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Talking Tactics: Manchester City (H)

Manchester City don't much like coming to Wearside. In their last four visits, the Premier League champions have mustered just a single point, and it was a former City player in the guise of Adam Johnson who ruined Roberto Mancini's Christmas yesterday.

Stu Forster



As is custom, Sunderland lined up in a 4-4-1-1 formation. The starting XI was as expected, save for the inclusion of Matt Kilgallon - the former Sheffield United man was called in in place of the unwell John O'Shea. As for Manchester City, last year's league title winners offered up a similar style, though Sergio Aguero played higher up than Stephane Sessegnon did for Sunderland, while Javi Garcia worked in a deeper midfield role, allowing Yaya Toure to venture forward.


This was not, in any sense, a game whereby Sunderland sat deep and then nicked one on the break. City dominated the opening ten minutes, but from there through to Adam Johnson's goal, the Black Cats offered as much - if not more - of an attacking threat than their visitors.

Sunderland employed a style which meant that they held an averagely high defensive line, but looked to break forward with speed and directness. With Johnson, Sessegnon and McClean all working on the same wavelength, it made for some impressive football - something that has been sorely lacking for much of the season.

Yet, after Johnson's goal, it became more of a defensive effort. City possess an abundance of talent and, with tired legs aplenty, Sunderland were forced into a retreat. They still offered chances going forward, with Joe Hart being called into action on a number of occasions, but for the most part they were concerned with keeping the ball out of Simon Mignolet's net.


They managed remarkably well. Mignolet had a fine game in goal, yet in front of him his troops were extraordinarily well organised. As shown, numerous crucial tackles were won on the edge of the area; in addition, bodies were thrown at the ball time and time again, as the home side managed a hefty eight blocks across the ninety minutes.

Though it was a brilliant team effort, one of the key decisions by Martin O'Neill was how he chose to deal with Carlos Tevez. Whereas Sergio Aguero, marked by Carlos Cuellar, was given more time on the ball, O'Neill instructed Matt Kilgallon to follow Tevez everywhere he wandered, no matter how deep, and mark the Argentine out of the game.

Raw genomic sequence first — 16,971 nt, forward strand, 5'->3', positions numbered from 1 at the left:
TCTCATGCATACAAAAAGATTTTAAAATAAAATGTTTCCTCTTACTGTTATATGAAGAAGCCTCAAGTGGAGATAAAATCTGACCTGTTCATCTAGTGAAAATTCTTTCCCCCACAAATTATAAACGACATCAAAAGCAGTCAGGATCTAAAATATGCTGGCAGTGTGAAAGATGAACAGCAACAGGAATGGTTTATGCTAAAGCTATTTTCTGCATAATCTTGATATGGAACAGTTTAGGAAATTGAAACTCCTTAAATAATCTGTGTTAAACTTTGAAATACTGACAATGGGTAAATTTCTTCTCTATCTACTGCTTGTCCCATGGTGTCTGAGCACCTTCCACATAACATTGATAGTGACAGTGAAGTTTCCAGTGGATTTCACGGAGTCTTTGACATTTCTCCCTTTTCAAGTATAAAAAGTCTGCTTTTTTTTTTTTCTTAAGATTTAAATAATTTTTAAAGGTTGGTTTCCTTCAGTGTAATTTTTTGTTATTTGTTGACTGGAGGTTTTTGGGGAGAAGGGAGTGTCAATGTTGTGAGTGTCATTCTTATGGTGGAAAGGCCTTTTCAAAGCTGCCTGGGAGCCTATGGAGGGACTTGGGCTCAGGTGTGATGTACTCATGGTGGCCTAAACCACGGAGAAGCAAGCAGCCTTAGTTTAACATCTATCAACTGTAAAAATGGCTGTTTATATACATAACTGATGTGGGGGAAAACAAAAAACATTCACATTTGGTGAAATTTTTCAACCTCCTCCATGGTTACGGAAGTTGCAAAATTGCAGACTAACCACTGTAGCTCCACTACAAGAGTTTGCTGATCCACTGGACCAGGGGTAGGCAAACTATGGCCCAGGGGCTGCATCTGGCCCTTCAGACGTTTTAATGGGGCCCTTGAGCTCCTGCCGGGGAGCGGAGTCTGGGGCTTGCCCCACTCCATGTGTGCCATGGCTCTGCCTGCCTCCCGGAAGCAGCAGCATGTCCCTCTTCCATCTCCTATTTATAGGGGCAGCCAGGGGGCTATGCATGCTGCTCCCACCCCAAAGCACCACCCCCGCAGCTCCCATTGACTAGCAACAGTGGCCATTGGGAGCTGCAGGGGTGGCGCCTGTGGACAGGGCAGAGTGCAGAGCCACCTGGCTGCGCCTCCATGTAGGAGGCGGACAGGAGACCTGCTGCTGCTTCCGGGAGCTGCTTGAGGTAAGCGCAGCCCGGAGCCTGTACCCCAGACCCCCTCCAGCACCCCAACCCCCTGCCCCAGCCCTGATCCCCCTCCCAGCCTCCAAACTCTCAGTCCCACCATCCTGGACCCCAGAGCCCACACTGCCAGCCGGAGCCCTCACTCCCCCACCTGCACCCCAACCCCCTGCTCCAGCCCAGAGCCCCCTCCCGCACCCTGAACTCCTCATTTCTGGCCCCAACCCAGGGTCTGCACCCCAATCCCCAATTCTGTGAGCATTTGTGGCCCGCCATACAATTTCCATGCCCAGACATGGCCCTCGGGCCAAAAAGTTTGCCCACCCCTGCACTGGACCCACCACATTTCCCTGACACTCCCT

In a potentially risky strategy, Kilgallon was outstanding. He contributed four interceptions, and scarcely gave Tevez room to breathe.


As shown, Tevez rarely received the ball in advanced areas such as the Sunderland box, as he had to dash backwards to pick up possession to avoid Kilgallon getting there first. The Sunderland defender's good display was matched in how, with twenty minutes remaining, Tevez was replaced by Edin Dzeko.

Sessegnon Revival

Yesterday marked a highpoint in Stephane Sessegnon's season. Plagued by poor form, the Beninese was excellent against City, finding space between the lines and working excellently as the central hub around which Fletcher, Johnson and McClean all buzzed.


Sessegnon picked up the back often in the final third, all across the field, dragging City defenders with him and creating space for midfield players to rush into. In a refreshing change, both Seb Larsson and Jack Colback showed great attacking intent, looking to get ahead of the ball and into the opposition box.


Though only some have merited mention here, all of Sunderland's side were excellent yesterday. Perhaps most impressive was the left side - Danny Rose and James McClean were phenomenal. Indeed, the latter had by far and away his best game of the season, and scarcely put a foot wrong. McClean was even drafted to central midfield late on, a move that showed O'Neill's trust in his tackling abilities, and perhaps his most telling contribution came when, after missing a late chance to seal the game, McClean immediately turned and sprinted back into position, ready to stem the next City attack.

The champions, the first ten minutes aside, failed to click into gear. Javi Garcia and Yaya Toure were poor; David Silva invisible. Yet, as much as they struggled to find form, Sunderland were well equipped to prevent them from doing so. Colback and Larsson have received plenty of criticism in this column, but yesterday they were nothing short of outstanding defensively, and provided plenty going forward too.

Throughout the side, Sunderland's players gave everything and more - Danny Rose seemed to be substituted for sheer exhaustion. This was a deserved victory, and one that firmly underlined - if it even needed to be - that Martin O'Neill remains capable of getting the absolute maximum out of his players.

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